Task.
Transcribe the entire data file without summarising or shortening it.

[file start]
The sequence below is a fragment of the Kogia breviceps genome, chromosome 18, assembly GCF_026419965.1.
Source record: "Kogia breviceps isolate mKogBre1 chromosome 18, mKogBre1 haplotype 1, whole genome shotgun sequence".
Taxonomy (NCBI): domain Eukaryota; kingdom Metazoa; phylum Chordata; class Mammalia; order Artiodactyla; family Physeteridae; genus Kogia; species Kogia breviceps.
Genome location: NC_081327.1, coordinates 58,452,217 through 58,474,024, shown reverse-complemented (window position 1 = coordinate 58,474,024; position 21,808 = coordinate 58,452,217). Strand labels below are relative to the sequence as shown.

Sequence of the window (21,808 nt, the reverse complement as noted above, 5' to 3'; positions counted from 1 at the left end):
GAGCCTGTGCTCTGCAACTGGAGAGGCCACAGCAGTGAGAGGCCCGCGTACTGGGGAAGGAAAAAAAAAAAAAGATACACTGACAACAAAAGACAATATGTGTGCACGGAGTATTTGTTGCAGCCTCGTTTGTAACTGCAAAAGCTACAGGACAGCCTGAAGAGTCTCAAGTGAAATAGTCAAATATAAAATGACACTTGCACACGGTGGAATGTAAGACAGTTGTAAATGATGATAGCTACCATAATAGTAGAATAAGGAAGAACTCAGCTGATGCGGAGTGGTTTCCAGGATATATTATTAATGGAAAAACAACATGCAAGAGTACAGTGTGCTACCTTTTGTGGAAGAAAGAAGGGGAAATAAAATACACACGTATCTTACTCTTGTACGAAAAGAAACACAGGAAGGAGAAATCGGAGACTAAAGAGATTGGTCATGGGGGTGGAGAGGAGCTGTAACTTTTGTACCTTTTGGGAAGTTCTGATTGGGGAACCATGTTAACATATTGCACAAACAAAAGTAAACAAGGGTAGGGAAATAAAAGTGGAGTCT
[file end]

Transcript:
The sequence below is a fragment of the Kogia breviceps genome, chromosome 18, assembly GCF_026419965.1.
Source record: "Kogia breviceps isolate mKogBre1 chromosome 18, mKogBre1 haplotype 1, whole genome shotgun sequence".
Taxonomy (NCBI): domain Eukaryota; kingdom Metazoa; phylum Chordata; class Mammalia; order Artiodactyla; family Physeteridae; genus Kogia; species Kogia breviceps.
Genome location: NC_081327.1, coordinates 58,452,217 through 58,474,024, shown reverse-complemented (window position 1 = coordinate 58,474,024; position 21,808 = coordinate 58,452,217). Strand labels below are relative to the sequence as shown.

Sequence of the window (21,808 nt, the reverse complement as noted above, 5' to 3'; positions counted from 1 at the left end):
GAGCCTGTGCTCTGCAACTGGAGAGGCCACAGCAGTGAGAGGCCCGCGTACTGGGGAAGGAAAAAAAAAAAAAGATACACTGACAACAAAAGACAATATGTGTGCACGGAGTATTTGTTGCAGCCTCGTTTGTAACTGCAAAAGCTACAGGACAGCCTGAAGAGTCTCAAGTGAAATAGTCAAATATAAAATGACACTTGCACACGGTGGAATGTAAGACAGTTGTAAATGATGATAGCTACCATAATAGTAGAATAAGGAAGAACTCAGCTGATGCGGAGTGGTTTCCAGGATATATTATTAATGGAAAAACAACATGCAAGAGTACAGTGTGCTACCTTTTGTGGAAGAAAGAAGGGGAAATAAAATACACACGTATCTTACTCTTGTACGAAAAGAAACACAGGAAGGAGAAATCGGAGACTAAAGAGATTGGTCATGGGGGTGGAGAGGAGCTGTAACTTTTGTACCTTTTGGGAAGTTCTGATTGGGGAACCATGTTAACATATTGCACAAACAAAAGTAAACAAGGGTAGGGAAATAAAAGTGGAGTCT